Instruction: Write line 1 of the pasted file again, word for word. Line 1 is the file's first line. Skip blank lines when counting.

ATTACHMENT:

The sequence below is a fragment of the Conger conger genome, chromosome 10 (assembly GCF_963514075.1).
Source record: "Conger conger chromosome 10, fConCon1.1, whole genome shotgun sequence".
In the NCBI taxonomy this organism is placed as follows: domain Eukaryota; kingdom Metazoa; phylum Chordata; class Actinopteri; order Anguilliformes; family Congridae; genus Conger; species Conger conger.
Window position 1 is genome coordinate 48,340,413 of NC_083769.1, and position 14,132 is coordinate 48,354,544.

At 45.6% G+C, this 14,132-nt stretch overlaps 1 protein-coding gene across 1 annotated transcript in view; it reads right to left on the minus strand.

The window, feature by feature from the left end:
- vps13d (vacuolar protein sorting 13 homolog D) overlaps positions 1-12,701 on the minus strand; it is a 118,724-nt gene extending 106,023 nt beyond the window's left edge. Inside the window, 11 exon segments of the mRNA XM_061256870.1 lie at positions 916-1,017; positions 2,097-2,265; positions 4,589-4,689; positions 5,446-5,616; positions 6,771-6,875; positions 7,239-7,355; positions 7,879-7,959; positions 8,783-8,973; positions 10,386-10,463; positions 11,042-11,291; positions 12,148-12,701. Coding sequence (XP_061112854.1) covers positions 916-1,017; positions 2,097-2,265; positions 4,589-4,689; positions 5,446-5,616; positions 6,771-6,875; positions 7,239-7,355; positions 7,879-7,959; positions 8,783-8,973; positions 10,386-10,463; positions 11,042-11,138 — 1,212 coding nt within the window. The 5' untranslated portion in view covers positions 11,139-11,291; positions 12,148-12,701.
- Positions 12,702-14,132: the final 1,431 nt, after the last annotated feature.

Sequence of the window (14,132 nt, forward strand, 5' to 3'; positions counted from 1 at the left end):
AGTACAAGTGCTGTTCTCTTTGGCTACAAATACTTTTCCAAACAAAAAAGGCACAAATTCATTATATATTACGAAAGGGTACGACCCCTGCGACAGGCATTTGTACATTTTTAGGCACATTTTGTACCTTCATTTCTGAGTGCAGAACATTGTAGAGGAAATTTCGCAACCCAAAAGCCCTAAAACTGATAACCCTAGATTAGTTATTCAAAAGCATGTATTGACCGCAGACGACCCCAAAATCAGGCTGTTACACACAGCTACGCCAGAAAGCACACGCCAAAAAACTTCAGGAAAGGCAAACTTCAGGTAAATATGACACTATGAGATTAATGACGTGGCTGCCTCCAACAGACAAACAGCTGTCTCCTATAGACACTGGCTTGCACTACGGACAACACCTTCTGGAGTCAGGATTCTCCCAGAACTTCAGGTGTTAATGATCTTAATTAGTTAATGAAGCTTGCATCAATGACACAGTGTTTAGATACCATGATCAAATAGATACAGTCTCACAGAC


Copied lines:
The sequence below is a fragment of the Conger conger genome, chromosome 10 (assembly GCF_963514075.1).